Mortality during early adulthood has decreased among patients with pediatric chronic hepatobiliary disease, but the transition of these patients to adult services remains a challenge, according to a retrospective regional cohort study recently published in the Journal of Paediatrics and Child Health.

Pediatric chronic hepatobiliary disease can be caused by a heterogeneous group of diseases, including Alagille syndrome (ALGS), biliary atresia, and viral hepatitis.

The survival of patients with pediatric-onset chronic liver disease has consistently increased over the last 4 decades, leading to the establishment of standard protocols for the transfer of these patients to adult health services. However, data regarding patient outcomes during early adulthood remain scarce, with most studies focusing on specific conditions rather than on this heterogeneous group as a whole.


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The authors of the present study used the database from the Royal Hospital for Children and Young People in Edinburgh, Scotland, and selected 63 patients with a history of pediatric-onset chronic liver disease who had been transferred to adult services. The aim was to assess basic health parameters, including initial diagnosis, mortality, fertility, mental health, and mortality.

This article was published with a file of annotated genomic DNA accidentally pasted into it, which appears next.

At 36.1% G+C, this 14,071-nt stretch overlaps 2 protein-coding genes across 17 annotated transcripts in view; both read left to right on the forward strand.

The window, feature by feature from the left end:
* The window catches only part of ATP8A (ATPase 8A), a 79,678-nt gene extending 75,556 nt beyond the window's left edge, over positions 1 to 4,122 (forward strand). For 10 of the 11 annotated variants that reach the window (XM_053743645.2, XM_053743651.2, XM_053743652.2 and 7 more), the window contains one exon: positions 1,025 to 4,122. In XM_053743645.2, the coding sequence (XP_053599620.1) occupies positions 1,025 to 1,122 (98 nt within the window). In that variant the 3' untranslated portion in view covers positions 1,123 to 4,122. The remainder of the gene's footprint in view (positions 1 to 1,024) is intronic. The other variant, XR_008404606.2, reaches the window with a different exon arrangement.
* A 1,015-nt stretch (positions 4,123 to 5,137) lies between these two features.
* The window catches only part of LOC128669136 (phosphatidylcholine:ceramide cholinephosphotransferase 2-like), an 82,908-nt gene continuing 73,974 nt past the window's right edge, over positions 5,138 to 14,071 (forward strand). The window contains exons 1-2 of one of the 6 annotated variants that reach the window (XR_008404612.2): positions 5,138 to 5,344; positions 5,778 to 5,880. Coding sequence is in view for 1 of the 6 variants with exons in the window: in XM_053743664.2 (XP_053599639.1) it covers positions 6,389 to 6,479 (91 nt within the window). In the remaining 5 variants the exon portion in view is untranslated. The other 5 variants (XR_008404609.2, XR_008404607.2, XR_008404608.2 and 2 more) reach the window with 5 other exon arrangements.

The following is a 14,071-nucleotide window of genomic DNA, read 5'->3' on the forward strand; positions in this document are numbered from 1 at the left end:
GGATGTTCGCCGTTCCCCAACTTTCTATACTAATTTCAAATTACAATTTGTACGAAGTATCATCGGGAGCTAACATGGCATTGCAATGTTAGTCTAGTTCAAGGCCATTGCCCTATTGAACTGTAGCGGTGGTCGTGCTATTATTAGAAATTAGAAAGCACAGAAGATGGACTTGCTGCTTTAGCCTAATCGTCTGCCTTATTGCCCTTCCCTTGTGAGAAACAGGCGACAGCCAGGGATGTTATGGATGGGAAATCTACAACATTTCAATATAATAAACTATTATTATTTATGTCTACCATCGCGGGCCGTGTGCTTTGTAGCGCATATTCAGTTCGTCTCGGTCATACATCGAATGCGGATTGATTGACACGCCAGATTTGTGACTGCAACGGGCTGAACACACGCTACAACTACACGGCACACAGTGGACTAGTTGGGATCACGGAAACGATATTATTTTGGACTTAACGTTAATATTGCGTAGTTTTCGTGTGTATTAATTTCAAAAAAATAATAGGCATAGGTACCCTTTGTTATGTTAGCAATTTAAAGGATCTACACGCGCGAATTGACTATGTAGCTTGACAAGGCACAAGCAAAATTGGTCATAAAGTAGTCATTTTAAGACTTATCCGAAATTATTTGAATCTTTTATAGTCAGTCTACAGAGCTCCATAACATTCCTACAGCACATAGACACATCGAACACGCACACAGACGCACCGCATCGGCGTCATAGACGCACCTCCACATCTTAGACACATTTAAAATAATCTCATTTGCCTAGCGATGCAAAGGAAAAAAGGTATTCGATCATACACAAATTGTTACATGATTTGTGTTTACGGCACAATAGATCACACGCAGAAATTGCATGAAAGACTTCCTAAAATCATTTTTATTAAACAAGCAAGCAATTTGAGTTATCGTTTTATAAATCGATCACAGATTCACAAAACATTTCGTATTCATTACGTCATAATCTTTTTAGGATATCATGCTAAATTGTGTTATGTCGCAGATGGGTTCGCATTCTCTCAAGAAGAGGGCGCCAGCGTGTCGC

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The cohort included 27 different diagnoses, ranging from biliary atresia (13 patients) and ALGS (3 patients) to blunt liver trauma (1 patient). The median age was 26 years; no patient included in the study was formally discharged from follow-up for chronic liver disease.

Transplant prevalence was over 40%, with more than 30% of patients exhibiting transplant-related complications, including portal vein thrombosis, chronic ascites, and opportunistic infection. Although the majority of patients underwent an initial liver transplant during childhood, 2 patients (with ALGS and fulminant liver failure of unknown cause, respectively) underwent retransplant during adulthood.

Within the cohort, 6 patients with different diagnoses, including ALGS, hepatitis C, biliary atresia, and primary sclerosing cholangitis, experienced pregnancies, with 5 resulting in miscarriage or medical termination before 24 weeks. More than 40% of patients had a history of consultation with psychiatric services during follow-up.

“Using a population-based cohort study design, we have demonstrated the heterogeneous nature of pediatric-onset chronic liver disease and health-care issues encountered following handover to adult services,” the authors concluded.

Reference

Lau NSM, Henderson P. Outcomes of paediatric patients with chronic liver disease in early adulthood: a heterogeneous, but representative, regional cohort study. J Paediatr Child Health. Published online June 27, 2022. doi:10.1111/jpc.16091